by Divina Paredes

CIO to chief operating officer: Ben Robinson of Aura Information Security

Apr 09, 20143 mins
CareersCRM SystemsDevelopment Approaches

“If CIOs want to move into broader or more senior roles they need to involve themselves in leadership activities beyond just their own IT department. As technology and operations are so intertwined, most modern CIOs have considerable operational experience but they need to go further.”

This key advice on preparing for post-CIO and other executive roles comes from Ben Robinson, former CIO of Paymark, who this week was promoted to chief operating officer of Aura Information Security.

“For example, know your organisation’s revenue lines inside out, lead cross departmental teams, get involved in major commercial deals, help close some sales and always always be there to help your peers when they are dealing with crunchy issues within their departments. Yes, even if it has nothing to do with IT,” he tells CIO New Zealand.

He says a “demonstrable breadth of experience” makes it easier to change industry.

In his case, it was moving “from an established organisation in the payments sector to a high growth organisation in IT security sector that is expanding internationally”.

Robinson joined Aura Information Security in March last year, as general manager for Redeye, which provides managed IT security services.

Before this, he was CIO at Paymark, formerly ETSL, for nearly five years. Paymark operates the largest electronic payments network in New Zealand. Robinson joined Paymark, then ETSL, as head of business operations and chief risk officer, before being promoted to CIO.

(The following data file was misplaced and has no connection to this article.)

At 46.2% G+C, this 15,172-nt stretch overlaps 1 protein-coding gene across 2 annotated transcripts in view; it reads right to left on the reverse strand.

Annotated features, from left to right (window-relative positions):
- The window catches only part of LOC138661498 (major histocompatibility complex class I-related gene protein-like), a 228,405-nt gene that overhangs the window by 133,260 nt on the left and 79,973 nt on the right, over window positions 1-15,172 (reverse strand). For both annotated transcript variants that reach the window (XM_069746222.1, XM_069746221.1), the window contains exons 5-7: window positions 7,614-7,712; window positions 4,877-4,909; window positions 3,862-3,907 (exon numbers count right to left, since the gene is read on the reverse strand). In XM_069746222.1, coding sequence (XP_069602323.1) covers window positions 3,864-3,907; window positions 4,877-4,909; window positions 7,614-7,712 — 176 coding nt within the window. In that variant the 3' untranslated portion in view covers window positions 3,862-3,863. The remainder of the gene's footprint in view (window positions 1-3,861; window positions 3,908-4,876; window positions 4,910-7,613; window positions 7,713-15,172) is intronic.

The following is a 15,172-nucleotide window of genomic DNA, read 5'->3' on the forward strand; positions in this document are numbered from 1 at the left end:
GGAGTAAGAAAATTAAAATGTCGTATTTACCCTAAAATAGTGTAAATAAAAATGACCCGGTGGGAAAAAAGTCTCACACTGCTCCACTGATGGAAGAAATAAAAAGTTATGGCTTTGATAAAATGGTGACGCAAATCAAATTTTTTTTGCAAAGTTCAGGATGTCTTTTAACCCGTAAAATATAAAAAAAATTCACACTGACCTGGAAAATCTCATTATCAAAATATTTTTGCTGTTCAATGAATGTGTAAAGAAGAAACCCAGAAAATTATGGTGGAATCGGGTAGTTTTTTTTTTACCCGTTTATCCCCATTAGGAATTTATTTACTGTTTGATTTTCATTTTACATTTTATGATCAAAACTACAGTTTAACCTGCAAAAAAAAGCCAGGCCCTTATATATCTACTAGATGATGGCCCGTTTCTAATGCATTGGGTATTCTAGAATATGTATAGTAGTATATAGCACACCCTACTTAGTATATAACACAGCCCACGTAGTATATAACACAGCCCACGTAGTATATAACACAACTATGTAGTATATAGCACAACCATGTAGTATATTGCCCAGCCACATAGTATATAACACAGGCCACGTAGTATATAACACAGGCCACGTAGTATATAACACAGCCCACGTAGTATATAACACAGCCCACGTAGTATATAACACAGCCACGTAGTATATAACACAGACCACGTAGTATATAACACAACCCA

He has also worked for Cognizant Technology, Telecom New Zealand, British Telecom and Telefonica. While based in London, he completed an MBA.

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Robinson says his CIO stint at Paymark was invaluable in preparing him for his GM and subsequent COO appointment at Aura Information Security.

“Paymark’s CEO at the time, Simon Tong [now Fairfax Media MD], made it very clear that to be on the Paymark executive team you were one of eight people responsible for running the entire company, not just your own department,” he says. “Though this is a simple concept that makes sense, it took the executive team, myself included, a period of time before we emotionally accepted this. When we did, the whole organisation went from strength to strength.”

He aims to bring the same mindset to Aura Information Security. “Interestingly this is happening quite naturally as half the Aura leadership team are shareholders,” he says. “On the flip side I do have the challenge of leading people who ultimately own the company that employs me.”

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